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  • NT `25 years behind' on abortion

    Author: AAP

A doctor says the government's decision not to make abortion drug RU486 widely available is leaving the Northern Territory far behind the rest of Australia.

The Northern Territory will remain the only Australian jurisdiction not to make medical abortions widely available, the health minister says.

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John Elferink on Tuesday said cabinet had considered changing the Medical Services Act to permit more widespread use of the abortion pill RU486 but had decided against it.
"There will be no change to the status quo," he told AAP.

No reason was given.


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Frontline Health Brisbane
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In the NT, women can only obtain surgical abortions with a referral from their GP at Royal Darwin Hospital, Darwin Private, or Alice Springs Hospital.

Medical abortions (via tablet) are available only in restricted instances for unviable fetuses.

"This decision leaves the NT at least 25 years behind the rest of the world and is out of step with all other states and territories in Australia," said Dr Suzanne Belton, chair of the Family Planning Association NT.

For all other women living across the vast NT, which covers a sixth of Australia's land mass, abortion remains expensive and difficult to obtain.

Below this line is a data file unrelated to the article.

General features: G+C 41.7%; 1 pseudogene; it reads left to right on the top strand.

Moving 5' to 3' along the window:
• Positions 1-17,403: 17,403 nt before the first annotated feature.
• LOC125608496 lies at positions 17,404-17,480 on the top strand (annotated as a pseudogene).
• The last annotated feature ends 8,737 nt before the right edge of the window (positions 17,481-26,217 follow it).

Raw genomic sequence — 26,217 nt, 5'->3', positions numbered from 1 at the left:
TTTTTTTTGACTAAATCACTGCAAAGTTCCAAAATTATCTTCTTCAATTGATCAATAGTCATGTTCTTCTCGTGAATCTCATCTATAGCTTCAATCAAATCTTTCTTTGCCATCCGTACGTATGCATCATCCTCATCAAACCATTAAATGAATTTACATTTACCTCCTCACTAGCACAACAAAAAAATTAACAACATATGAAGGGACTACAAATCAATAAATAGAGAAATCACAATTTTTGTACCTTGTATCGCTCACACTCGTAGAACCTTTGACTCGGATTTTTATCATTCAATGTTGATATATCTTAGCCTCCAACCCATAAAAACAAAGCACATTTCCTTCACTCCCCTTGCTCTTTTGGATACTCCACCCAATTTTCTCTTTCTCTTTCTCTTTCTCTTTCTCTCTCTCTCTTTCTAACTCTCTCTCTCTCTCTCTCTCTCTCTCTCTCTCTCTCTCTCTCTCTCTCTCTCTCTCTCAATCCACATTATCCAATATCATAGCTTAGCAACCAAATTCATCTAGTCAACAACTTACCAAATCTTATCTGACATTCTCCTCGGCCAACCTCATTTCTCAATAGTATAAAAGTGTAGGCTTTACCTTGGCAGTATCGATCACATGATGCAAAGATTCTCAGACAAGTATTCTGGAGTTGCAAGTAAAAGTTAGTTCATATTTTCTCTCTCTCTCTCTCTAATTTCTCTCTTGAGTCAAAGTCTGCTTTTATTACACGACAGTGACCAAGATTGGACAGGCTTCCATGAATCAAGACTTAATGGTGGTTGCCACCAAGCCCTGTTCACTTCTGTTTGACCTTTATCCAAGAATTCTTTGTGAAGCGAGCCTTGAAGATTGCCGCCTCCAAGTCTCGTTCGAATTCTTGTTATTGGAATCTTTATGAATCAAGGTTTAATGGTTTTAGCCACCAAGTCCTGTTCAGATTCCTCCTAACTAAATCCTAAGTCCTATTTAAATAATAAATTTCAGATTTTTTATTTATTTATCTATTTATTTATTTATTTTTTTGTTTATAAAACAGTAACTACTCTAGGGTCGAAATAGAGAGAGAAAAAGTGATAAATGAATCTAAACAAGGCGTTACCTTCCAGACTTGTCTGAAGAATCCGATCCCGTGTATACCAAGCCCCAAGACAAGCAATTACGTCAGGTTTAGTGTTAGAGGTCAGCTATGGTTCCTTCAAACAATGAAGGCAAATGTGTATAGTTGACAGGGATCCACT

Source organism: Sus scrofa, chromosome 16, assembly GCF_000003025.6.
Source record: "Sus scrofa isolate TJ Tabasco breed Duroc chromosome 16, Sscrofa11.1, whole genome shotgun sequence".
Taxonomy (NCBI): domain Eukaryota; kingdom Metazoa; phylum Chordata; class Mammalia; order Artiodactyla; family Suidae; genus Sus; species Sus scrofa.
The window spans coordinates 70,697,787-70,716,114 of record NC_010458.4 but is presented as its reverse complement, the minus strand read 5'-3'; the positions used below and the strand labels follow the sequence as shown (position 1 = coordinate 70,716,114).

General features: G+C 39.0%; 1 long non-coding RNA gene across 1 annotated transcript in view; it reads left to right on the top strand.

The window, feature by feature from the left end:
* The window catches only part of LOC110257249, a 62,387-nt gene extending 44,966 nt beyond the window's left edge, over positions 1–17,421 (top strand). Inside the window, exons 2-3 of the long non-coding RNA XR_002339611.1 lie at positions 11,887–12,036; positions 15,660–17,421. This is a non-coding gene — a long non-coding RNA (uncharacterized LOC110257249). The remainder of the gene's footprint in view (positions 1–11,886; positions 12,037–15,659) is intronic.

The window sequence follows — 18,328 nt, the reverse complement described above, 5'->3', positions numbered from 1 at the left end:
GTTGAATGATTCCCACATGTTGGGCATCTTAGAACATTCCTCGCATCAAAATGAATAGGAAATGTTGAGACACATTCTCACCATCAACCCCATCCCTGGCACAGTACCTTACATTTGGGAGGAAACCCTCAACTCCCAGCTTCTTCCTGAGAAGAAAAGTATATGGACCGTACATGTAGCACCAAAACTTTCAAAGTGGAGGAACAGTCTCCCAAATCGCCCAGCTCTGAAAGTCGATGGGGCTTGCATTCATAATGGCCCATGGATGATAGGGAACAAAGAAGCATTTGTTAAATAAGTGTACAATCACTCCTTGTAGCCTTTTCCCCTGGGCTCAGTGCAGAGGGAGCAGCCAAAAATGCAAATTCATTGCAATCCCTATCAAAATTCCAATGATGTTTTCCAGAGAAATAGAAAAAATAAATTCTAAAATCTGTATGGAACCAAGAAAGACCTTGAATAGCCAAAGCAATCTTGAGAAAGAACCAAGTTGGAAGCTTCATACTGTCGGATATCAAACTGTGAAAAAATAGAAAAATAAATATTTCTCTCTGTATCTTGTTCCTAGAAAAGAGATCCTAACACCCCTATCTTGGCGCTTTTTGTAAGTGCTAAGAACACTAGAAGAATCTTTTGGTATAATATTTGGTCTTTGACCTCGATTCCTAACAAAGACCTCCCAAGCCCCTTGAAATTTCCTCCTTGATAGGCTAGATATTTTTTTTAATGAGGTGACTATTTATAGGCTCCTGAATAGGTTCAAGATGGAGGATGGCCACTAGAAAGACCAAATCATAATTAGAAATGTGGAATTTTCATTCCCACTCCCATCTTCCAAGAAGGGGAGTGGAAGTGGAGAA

Women face a road trip of hundreds of kilometres, which could take several days, to reach Darwin or Alice Springs, and may have trouble affording childcare or negotiating time off work, Dr Belton said.

"Let's keep in mind they have children already, or they are the mothers of our future; these aren't women we should be making things hard for in their reproductive choices."
In the NT there are about 4000 births and 1000 abortions each year.

Dr Belton said some women terminated pregnancies because of domestic violence or drug, alcohol, or mental health problems, but others may simply have a completed family.

"(We should) enable people to choose parenting rather than have it foisted upon them as happens when people don't have good access to contraception or termination services," she said.

Mr Elferink said the Health Department is investigating whether to permit independent clinics to perform surgical abortions.

Opposition Health spokeswoman Lynne Walker said she was disappointed with the decision.

"Given the change of heart by the government, the Labor Opposition will consider taking a private member's bill to parliament which would in all likelihood allow a conscience vote," she said.

She said it was an important rights issue.

"Territory women deserve the same rights and choices to access medical treatment that other Australian women do."


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